Archive for the ‘Eastern Tokyo’ Category

tokyo: a stroll from yanaka to ueno   4 comments

Saturday, June 24: I can never resist a walk that’s all mapped out, a route just begging to be followed.  Today, I set out to explore a neighborhood I missed when I went to the Ueno area of Tokyo soon after I arrived in Japan.   The City Walk comes straight from the pages of Lonely Planet Japan: ‘Strolling Yanaka,”  and I opt to do it in reverse from the way it’s laid out in the book.

I start by going to Sendagi Station and looking for Yanaka Ginza, a mid-20th century shopping street. It’s easy to find; I simply follow the crowds. Soon, I’m walking under the archway at the street entrance.

Yanaka Ginza

At 175 meters long and 5-6 meters wide, the street is packed with 70 shops (Go Tokyo: Yanaka Ginza Shopping District).

Though compact, the district is chock-full of restaurants and shops selling yukata, souvenirs, flowers, fans, Hello Kitty paraphernalia, fruits and vegetables, flip-flops, baskets, pillows, housewares, and anything else a person could want.  Jovial folks snack and drink beer while sitting on overturned milk crates.  It’s quite a festive atmosphere.

shops in Yanaka Ginza

Yukata in Yanaka

Yanaka Ginza

produce for sale in Yanaka

produce in Yanaka

Yanaka Ginza

straw sandals

menus in Yanaka

Yanaka archway

bicycles in Yanaka

cute shop with bicycle in Yanaka

Yanaka Ginza

Yanaka Ginza

shop in Yanaka

At one point along the street, I find a small hole-in-the-wall that sells okonomiyaki, a Japanese savory pancake containing a variety of ingredients.  I haven’t yet tried one yet, because I’ve read that most of them contain squid, which I despise. I type into my Google translate app on my phone: “Can I get one without squid?” and show it to the shopkeeper.  He shakes his head no, so I move on.  Instead, I stop at a little bakery that sells slices of pizza and get one to carry with me.  I munch on it as I walk down the road, even though I know it’s considered rude to eat while walking in Japan.  I have no choice, however, as all the milk crates are occupied. 🙂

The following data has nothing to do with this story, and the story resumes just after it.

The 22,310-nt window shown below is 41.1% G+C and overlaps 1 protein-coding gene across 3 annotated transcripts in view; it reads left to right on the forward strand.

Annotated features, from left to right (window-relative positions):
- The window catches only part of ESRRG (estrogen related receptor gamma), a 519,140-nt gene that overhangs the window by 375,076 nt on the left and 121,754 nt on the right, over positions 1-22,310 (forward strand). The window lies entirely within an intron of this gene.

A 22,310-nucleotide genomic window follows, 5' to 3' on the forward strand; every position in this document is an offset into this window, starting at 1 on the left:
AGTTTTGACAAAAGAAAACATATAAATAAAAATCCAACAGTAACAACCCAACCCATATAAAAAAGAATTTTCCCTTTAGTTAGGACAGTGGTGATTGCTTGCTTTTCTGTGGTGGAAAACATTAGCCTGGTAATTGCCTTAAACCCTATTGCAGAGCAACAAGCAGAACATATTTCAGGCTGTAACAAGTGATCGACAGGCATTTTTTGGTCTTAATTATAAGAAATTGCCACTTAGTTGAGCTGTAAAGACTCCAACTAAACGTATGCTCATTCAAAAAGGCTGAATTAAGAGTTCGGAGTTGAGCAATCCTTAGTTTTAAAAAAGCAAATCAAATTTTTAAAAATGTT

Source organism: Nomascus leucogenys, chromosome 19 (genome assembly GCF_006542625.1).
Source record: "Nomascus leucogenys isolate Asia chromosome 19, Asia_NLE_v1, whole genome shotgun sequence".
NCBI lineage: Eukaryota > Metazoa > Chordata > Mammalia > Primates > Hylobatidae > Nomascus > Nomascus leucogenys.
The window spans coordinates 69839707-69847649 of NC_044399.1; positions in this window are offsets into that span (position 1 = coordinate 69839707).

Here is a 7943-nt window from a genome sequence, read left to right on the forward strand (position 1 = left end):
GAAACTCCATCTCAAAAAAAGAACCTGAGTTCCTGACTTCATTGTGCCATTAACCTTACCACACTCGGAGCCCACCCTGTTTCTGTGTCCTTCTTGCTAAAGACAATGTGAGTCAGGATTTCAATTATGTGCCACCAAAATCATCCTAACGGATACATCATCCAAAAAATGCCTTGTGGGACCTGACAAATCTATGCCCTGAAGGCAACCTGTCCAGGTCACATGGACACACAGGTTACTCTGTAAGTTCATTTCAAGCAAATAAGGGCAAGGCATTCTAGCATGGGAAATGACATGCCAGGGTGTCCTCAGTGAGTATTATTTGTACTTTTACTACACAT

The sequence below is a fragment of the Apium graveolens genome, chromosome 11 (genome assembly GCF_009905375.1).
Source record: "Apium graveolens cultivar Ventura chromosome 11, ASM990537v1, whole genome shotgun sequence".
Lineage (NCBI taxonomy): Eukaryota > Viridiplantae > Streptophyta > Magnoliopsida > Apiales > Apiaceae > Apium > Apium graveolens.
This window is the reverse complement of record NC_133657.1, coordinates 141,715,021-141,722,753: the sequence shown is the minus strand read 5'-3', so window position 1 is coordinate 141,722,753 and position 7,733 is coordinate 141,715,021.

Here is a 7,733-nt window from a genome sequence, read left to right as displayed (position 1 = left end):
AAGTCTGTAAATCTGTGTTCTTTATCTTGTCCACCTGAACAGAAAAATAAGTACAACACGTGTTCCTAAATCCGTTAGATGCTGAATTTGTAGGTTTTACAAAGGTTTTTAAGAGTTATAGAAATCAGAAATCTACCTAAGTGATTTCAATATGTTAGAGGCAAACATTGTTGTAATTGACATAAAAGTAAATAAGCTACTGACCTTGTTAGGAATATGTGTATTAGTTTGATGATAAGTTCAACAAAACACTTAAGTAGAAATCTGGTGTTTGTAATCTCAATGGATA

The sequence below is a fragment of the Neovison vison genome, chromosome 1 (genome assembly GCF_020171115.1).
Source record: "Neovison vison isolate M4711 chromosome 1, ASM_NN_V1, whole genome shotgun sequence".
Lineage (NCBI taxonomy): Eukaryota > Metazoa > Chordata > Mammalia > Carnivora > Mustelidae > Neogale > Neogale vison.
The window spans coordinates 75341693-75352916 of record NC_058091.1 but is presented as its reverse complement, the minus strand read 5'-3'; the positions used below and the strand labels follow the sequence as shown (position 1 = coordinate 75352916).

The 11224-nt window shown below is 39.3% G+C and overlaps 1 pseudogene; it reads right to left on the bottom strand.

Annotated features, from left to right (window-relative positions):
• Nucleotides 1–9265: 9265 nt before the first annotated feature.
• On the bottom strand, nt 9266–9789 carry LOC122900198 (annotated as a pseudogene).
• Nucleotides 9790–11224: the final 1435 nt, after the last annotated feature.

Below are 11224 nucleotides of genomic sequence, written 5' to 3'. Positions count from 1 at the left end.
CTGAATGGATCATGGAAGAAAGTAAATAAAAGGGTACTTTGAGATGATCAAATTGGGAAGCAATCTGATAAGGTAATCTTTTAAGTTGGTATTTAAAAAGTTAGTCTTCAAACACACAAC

Yanaka Ginza

exotic merchandise in Yanaka

At the far end of the street, I climb the Yuyake Dande, literally “Sunset Stairs,” until I approach Nippori Station.

Yuyake Dande, literally the “Sunset Stairs”

baskets for sale

shopfront in Yanaka

I take a sharp right at the train tracks and walk along them until I reach the entrance to Yanaka-reien, or Yanaka Cemetery. Here, the paths are well-manicured and wide, presenting a good trail for a tranquil stroll. The grave of Tokugawa Yoshinobu, the last shogun of the Edo period, is located within the cemetery, according to Japan-guide.com.

Yanaka-reien

According to Lonely Planet Japan, Yanaka-reien is “one of Tokyo’s most atmospheric and prestigious cemeteries.”

Yanaka-reien

gate at Yanaka-reien

small shrine at Yanaka-reien

Yanaka-reien

Yanaka-reien

Yanaka-reien

Yanaka-reien

Yanaka-reien

Yanaka-reien

Yanaka-reien

hydrangea in the temple area of Yanaka

I continue on my walk toward Ueno Park, taking several detours to visit some of the temples in the Yanaka area.  It’s hot and humid today, so I’m sticky with sweat and my mouth is dry.  Thank goodness for all the vending machines on street corners. I buy one of my favorite flavored waters and continue walking, dipping into the various temples along the way.